Next Section | Table of Contents


Recent studies have shown that the collapse of large volcanoes due to gravitational instability plays an important role in shaping volcanic environments. Detailed offshore bathymetric surveys of the Hawaiian Ridge (Moore and Normark, 1994), Reunion Island (Lenat et al., 1989), and the Canary Islands (Masson et al., 2002) reveal extremely large landslides. In the case of Hawaii, one of the Nuuanu Landslides caused by the collapse of Koolau Volcano on Oahu extends more than 200 km from the island. In the Canary Islands, the debris extends to 30 km. Landslides on both island chains might have generated huge tsunamis (Moore, 1964; Moore and Moore, 1988; Moore et al., 1989). Herrero-Bervera et al. (2002) estimated the age of Nuuanu Landslides at 2.1–1.8 Ma. However, the size, the age, and the number of Nuuanu Landslides are still in question. Site 1223 is ~300 km from Oahu and ~100 km to the northeast of the presently defined Nuuanu Wailau Debris Field (Fig. F18).

Geological Setting

The Nuuanu Landslide, which broke away from the northeast flank of Koolau Volcano on the island of Oahu, is the largest Hawaiian landslide. It is a debris avalanche that contains enormous blocks such as the Tuscaloosa Seamount, which is ~30 km long, 17 km wide, and at least 2 km tall. The landslide is spread over a 23,000-km2 area (Normark et al., 1993; Naka et al., 2000), with distal portions extending up the Hawaiian Arch. To reach the upper portion of the arch, the target site for drilling, the landslide would have had to traverse the deep moat on the northeast side of Oahu and travel over 100 km uphill.

Reaching the landslide deposit by gravity or piston coring has proven difficult because the deposit is overlain by a carapace of younger debris such as turbidites and associated deposits. Thus, the thickness and depositional history of the landslide are poorly known. Prior to drilling, the thickness of the distal portion of the landslide was estimated to be from 1 to 100 m (Rees et al., 1993; Naka et al., 2000). Similarly, the age of the landslide is poorly constrained, although it apparently occurred near the end or after the formation of the Koolau Volcano, which has surface flows with ages 1.8–2.6 Ma based on K-Ar dating by Doell and Dalrymple (1973).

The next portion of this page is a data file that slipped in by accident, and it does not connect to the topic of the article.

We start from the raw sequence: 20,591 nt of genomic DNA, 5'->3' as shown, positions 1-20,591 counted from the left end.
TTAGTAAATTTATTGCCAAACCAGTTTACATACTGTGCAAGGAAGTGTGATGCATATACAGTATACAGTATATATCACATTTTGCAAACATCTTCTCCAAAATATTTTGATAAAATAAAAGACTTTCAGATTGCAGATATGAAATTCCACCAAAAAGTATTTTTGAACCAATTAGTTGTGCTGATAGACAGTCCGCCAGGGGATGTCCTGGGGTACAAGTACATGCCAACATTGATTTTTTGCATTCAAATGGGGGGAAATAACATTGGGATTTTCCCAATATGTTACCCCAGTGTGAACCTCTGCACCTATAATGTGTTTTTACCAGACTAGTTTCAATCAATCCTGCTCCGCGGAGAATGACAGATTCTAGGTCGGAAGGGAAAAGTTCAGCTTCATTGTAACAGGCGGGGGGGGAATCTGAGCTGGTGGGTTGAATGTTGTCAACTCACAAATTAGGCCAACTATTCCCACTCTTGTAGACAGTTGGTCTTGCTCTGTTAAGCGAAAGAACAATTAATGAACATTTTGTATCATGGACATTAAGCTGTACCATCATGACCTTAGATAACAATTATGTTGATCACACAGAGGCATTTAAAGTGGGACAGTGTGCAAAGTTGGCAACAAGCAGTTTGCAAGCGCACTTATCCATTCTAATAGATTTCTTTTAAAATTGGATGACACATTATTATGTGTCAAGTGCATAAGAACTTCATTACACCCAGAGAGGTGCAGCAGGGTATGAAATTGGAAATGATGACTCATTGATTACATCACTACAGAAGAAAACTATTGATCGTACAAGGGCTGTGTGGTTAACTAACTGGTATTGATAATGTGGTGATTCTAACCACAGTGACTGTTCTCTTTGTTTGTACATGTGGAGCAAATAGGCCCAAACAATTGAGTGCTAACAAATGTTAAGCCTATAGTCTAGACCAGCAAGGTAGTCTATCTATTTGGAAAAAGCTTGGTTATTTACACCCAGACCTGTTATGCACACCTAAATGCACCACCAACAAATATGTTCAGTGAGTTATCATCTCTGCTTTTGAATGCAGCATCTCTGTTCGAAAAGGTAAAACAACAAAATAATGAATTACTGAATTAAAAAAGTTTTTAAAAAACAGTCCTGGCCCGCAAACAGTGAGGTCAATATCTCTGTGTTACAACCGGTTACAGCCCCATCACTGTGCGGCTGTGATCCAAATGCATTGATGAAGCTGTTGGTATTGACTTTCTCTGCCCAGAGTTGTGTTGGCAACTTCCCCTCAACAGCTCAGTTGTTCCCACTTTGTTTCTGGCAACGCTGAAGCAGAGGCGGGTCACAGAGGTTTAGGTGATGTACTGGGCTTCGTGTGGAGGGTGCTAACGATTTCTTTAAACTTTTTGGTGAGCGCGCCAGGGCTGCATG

Scientific Objectives

The objectives of drilling at the Nuuanu Landslide Site are

  1. To resolve whether the Nuuanu landslide occurred as a single distinct event or as multiple collapses;
  2. To determine the age of the landslide(s);
  3. To determine the thickness of the landslide deposit at the distal site and to obtain ground truth for the available seismic data in order to estimate the volume of the slide;
  4. To study the deposition history of the landslide(s); and
  5. To gain insight into potential hazards related to giant landslides on the flanks of ocean island volcanoes.

The JOIDES Resolution departed from the Honolulu Harbor at 1404 hr on 20 December for the Nuuanu Landslide Site NU-1 (ODP Site 1223). The 170-nmi voyage to Site 1223 required 17.0 hr at an average speed of 10.0 kt.

Hole 1223A

Hole 1223A was spudded with the APC at 2030 hr on 21 December at a depth of 4235.1 m (4245.8 mbrf). We took two APC and four XCB cores. We cored 41 m and recovered 23.54 m of core (57.4% recovery), with 12.7 m cored and 10.87 m recovered (85.6% recovery) with the APC and 28.3 m cored and 12.67 m recovered (44.8% recovery) with the XCB (Table T4). After two APC cores, we switched to XCB coring. The use of the XCB system at these shallow depths and the long time needed for coring was unexpected as was the presence of lithified volcanic rocks. Core 5X was advanced only 1.0 m when it was recovered because there were indications of jamming. Core 6X was advanced 8.0 m to a depth of 41.0 mbsf when it was recovered because the time on site had expired. The drill bit cleared the rig floor at 0130 hr on 23 December, and we departed for Site 1224 (H2O).

Next Section | Table of Contents